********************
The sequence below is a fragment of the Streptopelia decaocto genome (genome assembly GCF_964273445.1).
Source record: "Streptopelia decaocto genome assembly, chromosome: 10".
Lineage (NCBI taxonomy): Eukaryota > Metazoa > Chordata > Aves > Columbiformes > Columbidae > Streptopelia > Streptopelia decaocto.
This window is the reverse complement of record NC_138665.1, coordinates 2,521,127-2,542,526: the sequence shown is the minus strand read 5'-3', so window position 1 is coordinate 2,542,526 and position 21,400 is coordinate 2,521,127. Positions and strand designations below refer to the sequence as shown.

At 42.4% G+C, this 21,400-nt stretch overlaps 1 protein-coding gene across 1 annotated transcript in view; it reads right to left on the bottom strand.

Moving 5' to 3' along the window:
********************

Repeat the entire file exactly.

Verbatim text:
The sequence below is a fragment of the Streptopelia decaocto genome (genome assembly GCF_964273445.1).
Source record: "Streptopelia decaocto genome assembly, chromosome: 10".
Lineage (NCBI taxonomy): Eukaryota > Metazoa > Chordata > Aves > Columbiformes > Columbidae > Streptopelia > Streptopelia decaocto.
This window is the reverse complement of record NC_138665.1, coordinates 2,521,127-2,542,526: the sequence shown is the minus strand read 5'-3', so window position 1 is coordinate 2,542,526 and position 21,400 is coordinate 2,521,127. Positions and strand designations below refer to the sequence as shown.

At 42.4% G+C, this 21,400-nt stretch overlaps 1 protein-coding gene across 1 annotated transcript in view; it reads right to left on the bottom strand.

Moving 5' to 3' along the window: